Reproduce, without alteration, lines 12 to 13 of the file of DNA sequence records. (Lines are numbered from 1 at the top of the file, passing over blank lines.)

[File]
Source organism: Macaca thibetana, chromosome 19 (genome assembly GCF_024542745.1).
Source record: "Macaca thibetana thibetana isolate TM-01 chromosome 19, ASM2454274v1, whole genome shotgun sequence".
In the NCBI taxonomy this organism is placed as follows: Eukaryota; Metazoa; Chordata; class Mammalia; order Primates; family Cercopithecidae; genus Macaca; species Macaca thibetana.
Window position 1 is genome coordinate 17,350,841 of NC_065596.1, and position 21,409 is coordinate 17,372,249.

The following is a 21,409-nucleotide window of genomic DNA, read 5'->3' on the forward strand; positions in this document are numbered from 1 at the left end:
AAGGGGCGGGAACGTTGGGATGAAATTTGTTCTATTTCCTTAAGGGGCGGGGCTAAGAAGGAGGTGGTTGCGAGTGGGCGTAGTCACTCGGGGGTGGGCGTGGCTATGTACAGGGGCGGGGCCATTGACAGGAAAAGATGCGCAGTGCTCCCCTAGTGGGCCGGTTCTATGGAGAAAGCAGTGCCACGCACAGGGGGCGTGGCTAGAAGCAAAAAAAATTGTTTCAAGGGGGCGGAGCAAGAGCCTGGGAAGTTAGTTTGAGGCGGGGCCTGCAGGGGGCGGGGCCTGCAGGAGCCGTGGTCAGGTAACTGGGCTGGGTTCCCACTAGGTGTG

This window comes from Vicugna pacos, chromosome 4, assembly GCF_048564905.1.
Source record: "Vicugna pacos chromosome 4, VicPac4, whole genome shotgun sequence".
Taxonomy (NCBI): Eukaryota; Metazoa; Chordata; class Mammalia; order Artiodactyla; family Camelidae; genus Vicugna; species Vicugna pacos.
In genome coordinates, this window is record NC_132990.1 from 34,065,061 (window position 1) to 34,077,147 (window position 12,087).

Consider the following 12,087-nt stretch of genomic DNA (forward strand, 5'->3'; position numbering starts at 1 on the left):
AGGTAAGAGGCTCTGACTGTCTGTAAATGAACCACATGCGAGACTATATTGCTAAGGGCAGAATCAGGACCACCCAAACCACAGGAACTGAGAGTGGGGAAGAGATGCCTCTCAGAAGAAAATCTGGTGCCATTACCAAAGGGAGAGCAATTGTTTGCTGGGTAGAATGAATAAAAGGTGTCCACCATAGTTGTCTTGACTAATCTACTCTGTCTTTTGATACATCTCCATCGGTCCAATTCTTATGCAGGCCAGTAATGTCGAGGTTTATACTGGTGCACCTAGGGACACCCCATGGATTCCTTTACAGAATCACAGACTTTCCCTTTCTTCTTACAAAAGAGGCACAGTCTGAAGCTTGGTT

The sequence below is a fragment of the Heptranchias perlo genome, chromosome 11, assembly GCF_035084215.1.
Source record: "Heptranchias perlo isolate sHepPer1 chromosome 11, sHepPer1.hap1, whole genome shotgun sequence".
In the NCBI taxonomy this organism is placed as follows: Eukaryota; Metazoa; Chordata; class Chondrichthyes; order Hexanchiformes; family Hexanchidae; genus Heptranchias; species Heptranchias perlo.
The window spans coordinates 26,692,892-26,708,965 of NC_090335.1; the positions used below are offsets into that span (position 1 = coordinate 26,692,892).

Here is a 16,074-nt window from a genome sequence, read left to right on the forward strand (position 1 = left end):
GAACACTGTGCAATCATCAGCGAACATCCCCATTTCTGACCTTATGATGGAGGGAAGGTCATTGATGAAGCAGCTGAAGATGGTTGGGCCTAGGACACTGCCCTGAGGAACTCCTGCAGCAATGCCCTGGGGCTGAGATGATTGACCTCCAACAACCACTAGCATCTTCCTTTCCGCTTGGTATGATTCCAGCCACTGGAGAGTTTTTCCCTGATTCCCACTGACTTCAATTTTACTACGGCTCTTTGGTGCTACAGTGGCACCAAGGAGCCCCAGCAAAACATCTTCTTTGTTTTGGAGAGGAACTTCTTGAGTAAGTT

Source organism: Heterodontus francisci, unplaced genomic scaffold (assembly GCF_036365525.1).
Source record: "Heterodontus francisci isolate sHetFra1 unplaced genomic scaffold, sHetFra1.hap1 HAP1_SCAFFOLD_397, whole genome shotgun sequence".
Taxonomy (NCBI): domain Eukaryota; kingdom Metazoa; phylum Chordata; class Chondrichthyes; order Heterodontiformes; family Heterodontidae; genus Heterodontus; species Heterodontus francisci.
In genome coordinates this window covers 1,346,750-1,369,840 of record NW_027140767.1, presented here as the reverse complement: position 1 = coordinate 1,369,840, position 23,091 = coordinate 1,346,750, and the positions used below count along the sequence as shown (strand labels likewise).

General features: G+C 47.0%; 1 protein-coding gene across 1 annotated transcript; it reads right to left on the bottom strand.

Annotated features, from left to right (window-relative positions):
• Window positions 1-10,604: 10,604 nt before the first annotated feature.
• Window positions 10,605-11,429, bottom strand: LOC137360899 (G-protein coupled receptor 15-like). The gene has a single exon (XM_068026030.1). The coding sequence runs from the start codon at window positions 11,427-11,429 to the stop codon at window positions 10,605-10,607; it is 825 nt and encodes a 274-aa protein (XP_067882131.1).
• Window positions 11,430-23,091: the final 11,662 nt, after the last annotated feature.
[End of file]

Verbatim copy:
AGGTAAGAGGCTCTGACTGTCTGTAAATGAACCACATGCGAGACTATATTGCTAAGGGCAGAATCAGGACCACCCAAACCACAGGAACTGAGAGTGGGGAAGAGATGCCTCTCAGAAGAAAATCTGGTGCCATTACCAAAGGGAGAGCAATTGTTTGCTGGGTAGAATGAATAAAAGGTGTCCACCATAGTTGTCTTGACTAATCTACTCTGTCTTTTGATACATCTCCATCGGTCCAATTCTTATGCAGGCCAGTAATGTCGAGGTTTATACTGGTGCACCTAGGGACACCCCATGGATTCCTTTACAGAATCACAGACTTTCCCTTTCTTCTTACAAAAGAGGCACAGTCTGAAGCTTGGTT

The sequence below is a fragment of the Heptranchias perlo genome, chromosome 11, assembly GCF_035084215.1.